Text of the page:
Swiss rebuild Thai villages, but no chalets

Swiss aid is helping to rebuild fishing villages on two Thai islands (swissinfo) swissinfo.ch

One month after the devastating tidal wave in Asia the humanitarian situation is stabilising in India, Sri Lanka and Thailand, and the rehabilitation phase has begun.

This content was published on January 28, 2005 - 16:58

As part of its SFr27 million ($23 million) emergency aid package to the region, Switzerland is overseeing the reconstruction of three villages in remote southern Thailand.

The project is aimed at restoring normal life to fishing communities outside the tourist areas.

Rolf Grossenbacher, an architect with the Swiss Humanitarian Aid Unit, was charged with identifying suitable villages. He said they would be in traditional Thai style: “We are not going to build chalets here.”

Grossenbacher told swissinfo preparations were well in hand for the reconstruction work, which is expected to take 18 months.

The three villages selected are situated on the islands of Koh Kho Khao and Koh Phra Thong, 150km north of the tourist resort of Phuket.

In the first stage of the project, basic infrastructure such as schools, health centres, harbours and roads are being rebuilt.

swissinfo: Tell us about the villages that you’ve selected.

Rolf Grossenbacher: Two of the villages were completely destroyed, and the other one was one-third destroyed.

There are three parts to our emergency relief: organising and buying new fishing boats, supporting a non-governmental organisation in cleaning wells, and the immediate opening of a school.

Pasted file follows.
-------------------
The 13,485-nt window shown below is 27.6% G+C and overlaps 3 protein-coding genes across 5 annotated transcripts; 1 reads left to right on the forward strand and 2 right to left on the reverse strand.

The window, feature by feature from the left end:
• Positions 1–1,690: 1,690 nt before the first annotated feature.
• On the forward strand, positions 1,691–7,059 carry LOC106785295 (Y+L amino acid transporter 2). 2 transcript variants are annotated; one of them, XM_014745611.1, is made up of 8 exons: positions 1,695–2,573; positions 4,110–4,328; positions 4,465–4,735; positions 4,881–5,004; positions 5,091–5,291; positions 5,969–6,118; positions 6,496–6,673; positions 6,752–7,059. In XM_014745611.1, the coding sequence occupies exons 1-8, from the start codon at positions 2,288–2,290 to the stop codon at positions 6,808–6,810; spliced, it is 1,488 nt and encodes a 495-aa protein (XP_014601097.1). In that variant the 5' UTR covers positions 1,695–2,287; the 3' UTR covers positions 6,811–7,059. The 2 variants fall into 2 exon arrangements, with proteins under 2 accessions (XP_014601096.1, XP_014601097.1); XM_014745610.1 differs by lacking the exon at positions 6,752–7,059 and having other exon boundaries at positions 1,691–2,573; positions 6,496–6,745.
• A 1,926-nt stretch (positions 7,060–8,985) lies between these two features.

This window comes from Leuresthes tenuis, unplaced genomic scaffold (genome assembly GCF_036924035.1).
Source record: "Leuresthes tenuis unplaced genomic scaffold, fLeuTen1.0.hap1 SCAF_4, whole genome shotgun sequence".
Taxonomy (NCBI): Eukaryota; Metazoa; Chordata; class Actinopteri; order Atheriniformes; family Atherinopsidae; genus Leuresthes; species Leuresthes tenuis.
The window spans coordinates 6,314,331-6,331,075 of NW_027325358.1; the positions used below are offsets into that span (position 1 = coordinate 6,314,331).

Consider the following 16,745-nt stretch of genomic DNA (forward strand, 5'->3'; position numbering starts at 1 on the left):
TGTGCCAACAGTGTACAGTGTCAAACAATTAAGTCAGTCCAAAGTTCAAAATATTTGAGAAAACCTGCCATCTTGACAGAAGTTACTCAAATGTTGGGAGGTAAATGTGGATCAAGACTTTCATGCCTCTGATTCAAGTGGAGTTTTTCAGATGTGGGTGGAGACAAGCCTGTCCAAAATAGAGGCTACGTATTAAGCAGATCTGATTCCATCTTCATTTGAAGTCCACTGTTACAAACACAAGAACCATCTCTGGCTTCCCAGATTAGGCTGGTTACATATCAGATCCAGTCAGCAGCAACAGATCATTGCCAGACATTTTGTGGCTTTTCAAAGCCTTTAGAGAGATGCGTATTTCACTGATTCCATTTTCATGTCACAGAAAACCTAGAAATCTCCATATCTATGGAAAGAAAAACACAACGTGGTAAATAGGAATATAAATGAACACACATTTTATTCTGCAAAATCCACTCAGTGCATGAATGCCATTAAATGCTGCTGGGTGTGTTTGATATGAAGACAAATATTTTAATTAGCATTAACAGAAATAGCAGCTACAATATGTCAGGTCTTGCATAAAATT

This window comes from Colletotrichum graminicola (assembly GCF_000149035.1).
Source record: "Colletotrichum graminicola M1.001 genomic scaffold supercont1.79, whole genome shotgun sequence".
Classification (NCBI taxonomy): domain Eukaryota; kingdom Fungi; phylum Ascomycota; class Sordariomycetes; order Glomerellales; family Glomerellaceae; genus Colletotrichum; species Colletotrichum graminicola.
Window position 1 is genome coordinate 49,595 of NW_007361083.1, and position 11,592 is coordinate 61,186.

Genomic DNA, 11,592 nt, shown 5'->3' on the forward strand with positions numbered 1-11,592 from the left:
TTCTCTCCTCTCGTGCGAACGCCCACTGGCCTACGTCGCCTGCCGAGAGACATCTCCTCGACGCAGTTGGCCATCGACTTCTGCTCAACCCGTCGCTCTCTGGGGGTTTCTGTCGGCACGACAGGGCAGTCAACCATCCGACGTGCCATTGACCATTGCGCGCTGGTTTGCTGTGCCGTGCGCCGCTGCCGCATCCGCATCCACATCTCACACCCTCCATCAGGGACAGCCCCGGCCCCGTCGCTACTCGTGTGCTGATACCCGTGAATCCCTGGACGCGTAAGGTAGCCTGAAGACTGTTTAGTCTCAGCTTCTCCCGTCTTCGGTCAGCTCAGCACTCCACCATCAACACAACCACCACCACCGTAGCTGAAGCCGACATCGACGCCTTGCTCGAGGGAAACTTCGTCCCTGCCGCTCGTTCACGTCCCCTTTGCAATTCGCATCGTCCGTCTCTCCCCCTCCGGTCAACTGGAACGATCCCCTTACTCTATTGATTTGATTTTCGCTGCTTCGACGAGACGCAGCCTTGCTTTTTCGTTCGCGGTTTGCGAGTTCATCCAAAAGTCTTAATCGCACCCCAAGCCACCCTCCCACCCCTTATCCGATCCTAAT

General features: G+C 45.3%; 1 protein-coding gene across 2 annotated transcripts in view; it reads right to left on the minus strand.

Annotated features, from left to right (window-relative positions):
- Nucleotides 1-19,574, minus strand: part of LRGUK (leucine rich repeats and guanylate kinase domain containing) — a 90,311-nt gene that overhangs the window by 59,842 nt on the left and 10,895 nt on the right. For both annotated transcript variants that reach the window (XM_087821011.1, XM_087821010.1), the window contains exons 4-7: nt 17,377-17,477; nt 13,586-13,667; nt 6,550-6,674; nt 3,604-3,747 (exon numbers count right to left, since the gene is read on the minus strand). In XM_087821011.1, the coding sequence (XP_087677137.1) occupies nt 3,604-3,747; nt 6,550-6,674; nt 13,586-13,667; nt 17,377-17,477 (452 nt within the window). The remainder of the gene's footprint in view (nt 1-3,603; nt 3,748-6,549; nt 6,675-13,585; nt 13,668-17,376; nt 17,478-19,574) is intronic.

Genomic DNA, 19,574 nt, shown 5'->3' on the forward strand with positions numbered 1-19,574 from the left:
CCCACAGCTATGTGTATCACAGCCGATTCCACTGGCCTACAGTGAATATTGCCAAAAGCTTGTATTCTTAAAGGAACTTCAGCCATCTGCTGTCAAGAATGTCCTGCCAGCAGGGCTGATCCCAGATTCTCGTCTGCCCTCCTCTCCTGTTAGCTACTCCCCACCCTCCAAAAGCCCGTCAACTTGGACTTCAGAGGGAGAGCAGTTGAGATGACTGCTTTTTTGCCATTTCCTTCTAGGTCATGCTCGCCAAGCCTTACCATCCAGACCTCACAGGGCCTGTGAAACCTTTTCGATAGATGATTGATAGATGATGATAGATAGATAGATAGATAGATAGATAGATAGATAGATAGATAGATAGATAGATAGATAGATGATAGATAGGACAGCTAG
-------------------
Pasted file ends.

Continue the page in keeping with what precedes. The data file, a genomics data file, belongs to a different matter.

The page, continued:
The villages are more than 300 years old, and after the tsunami they need external support to restart their [fishing] business. Without it this old tradition will be completely lost.

swissinfo: If the villages were destroyed, presumably many people lost their lives?

R.G.: More than ten per cent of the villagers are dead.

In the two villages which were completely destroyed, the villagers live on the mainland now in tent camps. In the other village they are staying with relatives and friends.

swissinfo: How can you ensure that the villages have a better chance of withstanding a future tsunami?

R.G.: In two of the three villages it may be possible to change the location. One could be built higher up the hill, and with the other one we have the option to move it to a place that was not affected by the tsunami.

In the village which is two-thirds intact the idea is to build two-floored houses, with the lower half made of concrete.

swissinfo: The project has been criticised for trying to build model Swiss villages in the middle of Thailand. What’s your reaction to that?

R.G.: This story must be a misunderstanding. It was never the idea to build model villages.

The villagers actually have to build their own houses – we will support them with material or money, but they have to rebuild their houses in the traditional style. We will not design houses.

We are paying a contractor to support the people in their work, providing special equipment, tools and so on. And the contractor will also engage villagers to rebuild the infrastructure.

swissinfo-interview: Morven McLean

In brief

Swiss architect Rolf Grossenbacher has identified three Thai villages for a reconstruction project funded by Switzerland.

The fishing villages are on the islands of Koh Kho Khao and Koh Phra Thong, 150km north of Phuket.

The project is expected to take around 18 months. In the first phase the top priorities are to restore means of subsistence and basic infrastructure.

Homes will be rebuilt in a later phase.

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